Atlantic City Mayor Marty Small is fighting to keep sports betting revenue generated in A.C. in A.C..

  • Atlantic City Casinos account for nine out of the 12 retail sportsbooks in New Jersey.
  • The New Jersey sports gambling laws require 1.25% of all sports wagers to be used to fund the Casino Reinvestment Development Authority – a state-administered agency.
  • Unless more legislative action is taken, the laws will remain in place until 2021.

ATLANTIC CITY, N.J. – Sports bettors in New Jersey have been putting action on games all throughout Atlantic City Casinos for over a year. Now, Atlantic City officials want to control their piece of that action.

In the city’s Taxpayer Association meeting, Atlantic City Mayor Marty Small voiced his opinion on the current way that sports betting taxes are being handled.

“In 14 months, New Jersey has overtaken Las Vegas as the No. 1 sports betting destination, and a lot of it has to [do] with the success of Atlantic City and online.” “But we don’t get one penny…That’s unacceptable.”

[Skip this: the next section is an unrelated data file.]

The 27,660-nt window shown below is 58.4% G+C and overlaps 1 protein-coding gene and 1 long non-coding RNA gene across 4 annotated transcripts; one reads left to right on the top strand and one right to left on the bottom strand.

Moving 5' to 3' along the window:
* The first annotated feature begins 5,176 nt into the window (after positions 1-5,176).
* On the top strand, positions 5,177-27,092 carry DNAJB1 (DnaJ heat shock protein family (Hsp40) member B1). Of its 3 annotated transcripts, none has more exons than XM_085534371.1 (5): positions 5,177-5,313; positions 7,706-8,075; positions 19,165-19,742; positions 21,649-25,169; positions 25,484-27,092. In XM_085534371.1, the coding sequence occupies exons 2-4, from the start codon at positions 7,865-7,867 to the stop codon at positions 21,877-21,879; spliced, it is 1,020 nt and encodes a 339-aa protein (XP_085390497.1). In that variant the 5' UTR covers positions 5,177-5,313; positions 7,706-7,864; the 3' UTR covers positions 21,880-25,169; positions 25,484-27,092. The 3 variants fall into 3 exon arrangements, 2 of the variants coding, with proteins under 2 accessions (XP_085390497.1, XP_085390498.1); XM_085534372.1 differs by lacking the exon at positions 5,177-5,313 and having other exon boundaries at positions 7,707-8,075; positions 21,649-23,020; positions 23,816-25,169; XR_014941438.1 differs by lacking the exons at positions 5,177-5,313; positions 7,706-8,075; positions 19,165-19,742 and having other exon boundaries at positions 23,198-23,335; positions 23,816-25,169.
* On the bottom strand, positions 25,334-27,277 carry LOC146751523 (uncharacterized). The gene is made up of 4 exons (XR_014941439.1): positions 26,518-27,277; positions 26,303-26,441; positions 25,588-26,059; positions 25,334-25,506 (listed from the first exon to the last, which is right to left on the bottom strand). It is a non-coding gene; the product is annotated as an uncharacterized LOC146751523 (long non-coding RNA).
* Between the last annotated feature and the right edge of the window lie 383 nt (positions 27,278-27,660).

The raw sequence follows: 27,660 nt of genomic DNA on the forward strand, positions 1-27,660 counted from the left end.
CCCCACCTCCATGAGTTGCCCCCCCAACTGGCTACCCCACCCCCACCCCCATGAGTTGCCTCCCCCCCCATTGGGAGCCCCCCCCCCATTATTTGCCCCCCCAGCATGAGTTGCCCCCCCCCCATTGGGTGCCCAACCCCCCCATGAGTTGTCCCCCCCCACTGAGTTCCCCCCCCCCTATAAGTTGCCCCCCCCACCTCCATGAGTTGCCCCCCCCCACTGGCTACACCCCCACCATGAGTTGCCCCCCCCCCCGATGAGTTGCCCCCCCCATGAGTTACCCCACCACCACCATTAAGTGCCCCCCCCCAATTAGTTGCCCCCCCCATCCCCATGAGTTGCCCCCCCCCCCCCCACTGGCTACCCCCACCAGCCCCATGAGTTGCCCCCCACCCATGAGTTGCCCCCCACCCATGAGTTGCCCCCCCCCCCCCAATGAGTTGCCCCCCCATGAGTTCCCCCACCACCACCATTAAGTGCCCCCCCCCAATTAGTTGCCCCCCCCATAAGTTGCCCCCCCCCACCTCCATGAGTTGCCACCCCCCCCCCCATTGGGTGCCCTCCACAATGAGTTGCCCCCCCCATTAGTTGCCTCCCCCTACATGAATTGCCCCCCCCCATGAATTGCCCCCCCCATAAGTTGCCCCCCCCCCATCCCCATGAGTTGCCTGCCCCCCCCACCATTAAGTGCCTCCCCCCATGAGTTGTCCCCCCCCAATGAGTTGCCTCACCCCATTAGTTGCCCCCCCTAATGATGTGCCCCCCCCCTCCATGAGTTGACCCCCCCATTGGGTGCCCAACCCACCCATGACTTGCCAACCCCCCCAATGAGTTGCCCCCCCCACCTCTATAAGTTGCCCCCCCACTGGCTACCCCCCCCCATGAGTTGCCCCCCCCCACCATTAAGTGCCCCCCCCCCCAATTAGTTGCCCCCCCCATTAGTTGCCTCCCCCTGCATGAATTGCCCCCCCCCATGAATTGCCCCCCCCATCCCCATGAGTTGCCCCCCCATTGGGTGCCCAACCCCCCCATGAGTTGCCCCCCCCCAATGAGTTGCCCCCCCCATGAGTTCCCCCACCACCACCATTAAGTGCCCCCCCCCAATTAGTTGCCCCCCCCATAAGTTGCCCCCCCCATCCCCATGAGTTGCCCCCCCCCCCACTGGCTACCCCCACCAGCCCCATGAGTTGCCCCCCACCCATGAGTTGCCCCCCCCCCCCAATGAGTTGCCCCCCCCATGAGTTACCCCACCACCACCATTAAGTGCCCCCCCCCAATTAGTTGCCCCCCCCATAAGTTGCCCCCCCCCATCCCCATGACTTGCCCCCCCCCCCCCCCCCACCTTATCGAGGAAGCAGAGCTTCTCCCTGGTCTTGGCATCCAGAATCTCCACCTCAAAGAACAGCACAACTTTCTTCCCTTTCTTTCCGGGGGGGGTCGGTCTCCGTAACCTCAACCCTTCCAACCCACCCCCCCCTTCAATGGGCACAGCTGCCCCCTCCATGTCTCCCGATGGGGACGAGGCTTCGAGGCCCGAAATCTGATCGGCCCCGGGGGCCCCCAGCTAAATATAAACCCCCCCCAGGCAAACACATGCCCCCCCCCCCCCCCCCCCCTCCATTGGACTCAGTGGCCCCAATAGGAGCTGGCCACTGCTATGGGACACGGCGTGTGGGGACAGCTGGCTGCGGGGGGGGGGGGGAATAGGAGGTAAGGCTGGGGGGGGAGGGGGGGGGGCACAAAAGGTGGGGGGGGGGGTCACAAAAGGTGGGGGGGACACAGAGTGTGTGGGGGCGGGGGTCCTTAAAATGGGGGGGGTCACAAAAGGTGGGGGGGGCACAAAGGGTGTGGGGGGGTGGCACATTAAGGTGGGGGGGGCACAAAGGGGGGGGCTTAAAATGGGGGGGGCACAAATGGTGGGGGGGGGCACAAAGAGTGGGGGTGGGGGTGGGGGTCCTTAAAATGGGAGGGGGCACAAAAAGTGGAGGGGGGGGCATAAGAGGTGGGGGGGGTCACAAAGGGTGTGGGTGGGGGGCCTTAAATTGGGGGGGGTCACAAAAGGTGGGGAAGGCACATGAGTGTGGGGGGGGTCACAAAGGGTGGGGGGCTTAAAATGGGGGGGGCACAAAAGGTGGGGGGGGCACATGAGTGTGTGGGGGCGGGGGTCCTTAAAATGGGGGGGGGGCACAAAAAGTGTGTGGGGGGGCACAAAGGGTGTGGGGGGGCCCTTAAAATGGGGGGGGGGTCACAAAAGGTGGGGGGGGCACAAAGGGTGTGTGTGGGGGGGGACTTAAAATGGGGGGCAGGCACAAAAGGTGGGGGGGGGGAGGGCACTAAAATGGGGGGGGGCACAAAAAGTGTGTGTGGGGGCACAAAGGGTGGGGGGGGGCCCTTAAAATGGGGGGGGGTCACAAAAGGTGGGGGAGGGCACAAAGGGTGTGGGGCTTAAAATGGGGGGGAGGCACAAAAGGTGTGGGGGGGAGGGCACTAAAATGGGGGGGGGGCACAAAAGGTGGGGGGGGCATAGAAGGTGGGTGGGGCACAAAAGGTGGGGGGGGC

“My first and foremost goal, as it was as council president and will continue to be as mayor, is more rateables for the city and more revenue streams to offset our taxes,” said Small.

According to NJ A 4230, a sports betting bill that was passed in October of 2018, an additional 1.25% tax is placed upon the city’s casino sportsbooks or partnered sports wagering operations.

That tax is used to fund the Casino Reinvestment Development Authority (CRDA), a state-administered agency which uses the money to advertise and promote Atlantic City. This is different from other NJ cities and municipalities who get to directly control the funds generated by sports betting in NJ.

Cities such as East Rutherford and Oceanport are able to receive a 0.75% tax, and their counties are able to get a 0.5% tax for economic development purposes. Some see this unique tax structure as a way of the state government not trusting Atlantic City with the extra money generated by legal sports betting.

Managing director of Spectrum Gaming Group, Michael Pollock, gave his stance on why Atlantic City is treated the way it is to The Press of Atlantic City.

“There has never been a great deal of confidence in the municipal government of Atlantic City to effectively manage its finances,” said Pollock.

However, NJ Assemblymen Jon Armato and Vince Mazzeo, who represent Atlantic City, have also taken Mayor Small’s outlook on the possibility of using tax dollars for property tax relief. As it stands, the state government will continue to carry out its actions until at least 2021.

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